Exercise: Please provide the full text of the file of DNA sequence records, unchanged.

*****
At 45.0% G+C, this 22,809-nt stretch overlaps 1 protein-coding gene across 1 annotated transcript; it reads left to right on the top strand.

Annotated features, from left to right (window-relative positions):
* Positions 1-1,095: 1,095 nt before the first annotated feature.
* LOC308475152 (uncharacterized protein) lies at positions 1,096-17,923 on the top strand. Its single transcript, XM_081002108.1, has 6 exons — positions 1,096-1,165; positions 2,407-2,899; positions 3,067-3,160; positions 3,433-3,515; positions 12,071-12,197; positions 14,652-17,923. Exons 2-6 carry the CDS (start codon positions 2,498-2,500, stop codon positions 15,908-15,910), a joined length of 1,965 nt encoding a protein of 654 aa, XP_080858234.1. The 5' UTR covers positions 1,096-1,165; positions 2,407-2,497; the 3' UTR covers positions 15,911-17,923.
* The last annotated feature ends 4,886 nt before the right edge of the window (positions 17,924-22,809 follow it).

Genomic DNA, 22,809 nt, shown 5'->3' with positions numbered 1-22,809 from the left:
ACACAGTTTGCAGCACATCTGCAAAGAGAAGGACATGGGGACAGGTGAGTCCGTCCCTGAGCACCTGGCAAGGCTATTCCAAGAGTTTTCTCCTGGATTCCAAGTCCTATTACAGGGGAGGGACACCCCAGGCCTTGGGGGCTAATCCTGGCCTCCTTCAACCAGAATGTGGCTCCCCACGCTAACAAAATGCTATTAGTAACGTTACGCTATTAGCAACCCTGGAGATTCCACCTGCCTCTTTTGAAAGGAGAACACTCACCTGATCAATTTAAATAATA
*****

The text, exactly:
At 45.0% G+C, this 22,809-nt stretch overlaps 1 protein-coding gene across 1 annotated transcript; it reads left to right on the top strand.

Annotated features, from left to right (window-relative positions):
* Positions 1-1,095: 1,095 nt before the first annotated feature.
* LOC308475152 (uncharacterized protein) lies at positions 1,096-17,923 on the top strand. Its single transcript, XM_081002108.1, has 6 exons — positions 1,096-1,165; positions 2,407-2,899; positions 3,067-3,160; positions 3,433-3,515; positions 12,071-12,197; positions 14,652-17,923. Exons 2-6 carry the CDS (start codon positions 2,498-2,500, stop codon positions 15,908-15,910), a joined length of 1,965 nt encoding a protein of 654 aa, XP_080858234.1. The 5' UTR covers positions 1,096-1,165; positions 2,407-2,497; the 3' UTR covers positions 15,911-17,923.
* The last annotated feature ends 4,886 nt before the right edge of the window (positions 17,924-22,809 follow it).

Genomic DNA, 22,809 nt, shown 5'->3' with positions numbered 1-22,809 from the left:
ACACAGTTTGCAGCACATCTGCAAAGAGAAGGACATGGGGACAGGTGAGTCCGTCCCTGAGCACCTGGCAAGGCTATTCCAAGAGTTTTCTCCTGGATTCCAAGTCCTATTACAGGGGAGGGACACCCCAGGCCTTGGGGGCTAATCCTGGCCTCCTTCAACCAGAATGTGGCTCCCCACGCTAACAAAATGCTATTAGTAACGTTACGCTATTAGCAACCCTGGAGATTCCACCTGCCTCTTTTGAAAGGAGAACACTCACCTGATCAATTTAAATAATA